As widely reported today, the TPPA has taken a probably fatal hit in the US Senate. As ever, thanks to Gordon Campbell for excellent coverage:
Gordon Campbell on the death knell for the TPP
It is unusual for anyone to vote for an early execution, but that’s effectively what President Barack Obama’s friends in the US Senate have just done by bringing forward a procedural vote related to the Trans Pacific Partnership. If all had gone well in Washington this morning, this so-called “cloture” motion would have stopped the TPP’s opponents from stalling and stone-walling, and would have enabled a Senate vote ( before the Senate rises on May 22 ) on whether to give Obama the “ fast track “ Trade Promotion Authority he needs to pass the TPP intact, and not expose it to the slow death of clause-by -clause votes and amendments put up by every legislator in Washington with an axe to grind.
Well, the White House gamble has failed, spectacularly. Obama not only failed to rally the 60 votes he needed to achieve cloture, he fell short by a wide margin. Only 52 Senators voted for it. Sure, the cloture vote was only a curtain –raiser. It was a vote on whether to talk about a TPA vote, rather than a vote on TPA itself. Yet it was supposed to flush out a bloc of Democrats who are (a) in favour of granting TPA powers and ( b) in favour of the TPP itself. It was supposed to generate momentum in the Senate, which has always been seen as the easier hurdle for Obama to clear on TPA, at least in comparison to convincing the House to bestow such powers. The reverse has happened. The TPA/TPP campaign has fallen at its very first, easiest hurdle.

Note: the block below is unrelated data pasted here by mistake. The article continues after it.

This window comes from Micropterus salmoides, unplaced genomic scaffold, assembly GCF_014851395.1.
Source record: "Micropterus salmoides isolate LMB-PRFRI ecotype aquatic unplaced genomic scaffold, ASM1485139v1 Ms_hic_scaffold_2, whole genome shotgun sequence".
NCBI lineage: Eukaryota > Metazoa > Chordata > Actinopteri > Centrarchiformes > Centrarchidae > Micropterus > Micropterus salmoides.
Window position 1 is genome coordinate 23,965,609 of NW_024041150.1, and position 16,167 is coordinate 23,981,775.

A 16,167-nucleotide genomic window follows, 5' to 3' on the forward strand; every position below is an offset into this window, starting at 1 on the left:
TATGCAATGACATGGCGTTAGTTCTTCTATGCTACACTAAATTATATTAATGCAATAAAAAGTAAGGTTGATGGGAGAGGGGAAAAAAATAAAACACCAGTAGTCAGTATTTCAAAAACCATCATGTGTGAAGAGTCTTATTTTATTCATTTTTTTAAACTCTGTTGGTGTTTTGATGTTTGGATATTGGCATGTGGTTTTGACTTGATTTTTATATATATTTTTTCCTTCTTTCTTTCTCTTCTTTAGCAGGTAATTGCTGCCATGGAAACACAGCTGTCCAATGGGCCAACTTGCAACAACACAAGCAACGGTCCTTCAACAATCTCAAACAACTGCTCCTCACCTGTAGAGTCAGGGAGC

Long time expert and opponent Prof Jane Kelsey:
US Senate Vote Dooms Fast Track for Now, and Potentially the TPPA
‘The future of the Trans-Pacific Partnership Agreement (TPPA) is now in doubt, following President Obama’s failure to secure Senate support to advance Fast Track authority to a full debate and vote in Congress’, according to Auckland University Professor Jane Kelsey, who monitors the negotiations.
‘Time was running out with TPPA ministers due to meet in Guam from 26 to 28 May where they hoped to close the deal’, Professor Kelsey said. A number of countries, notably Japan, have said they will not make any final commitments unless the US President has Fast Track authority.
Obama needed 60 votes in the Senate to progress the Bill to its next stage, but could only secure 52. His own party deserted him, including senior Democrats. … There is even less support for Fast Track in the House of Representatives, which suggests the measure is doomed for now.
I for one hope that the setback proves terminal for the TPPA. I’m not opposed to trade agreements in general, but (1) the terms of this one were being dictated by big business and kept secret from voters, (2) the sections that were leaked looked bad for NZ, and (3) I had no faith in our current government to negotiate effectively. So, if the TPPA is dead, good riddance.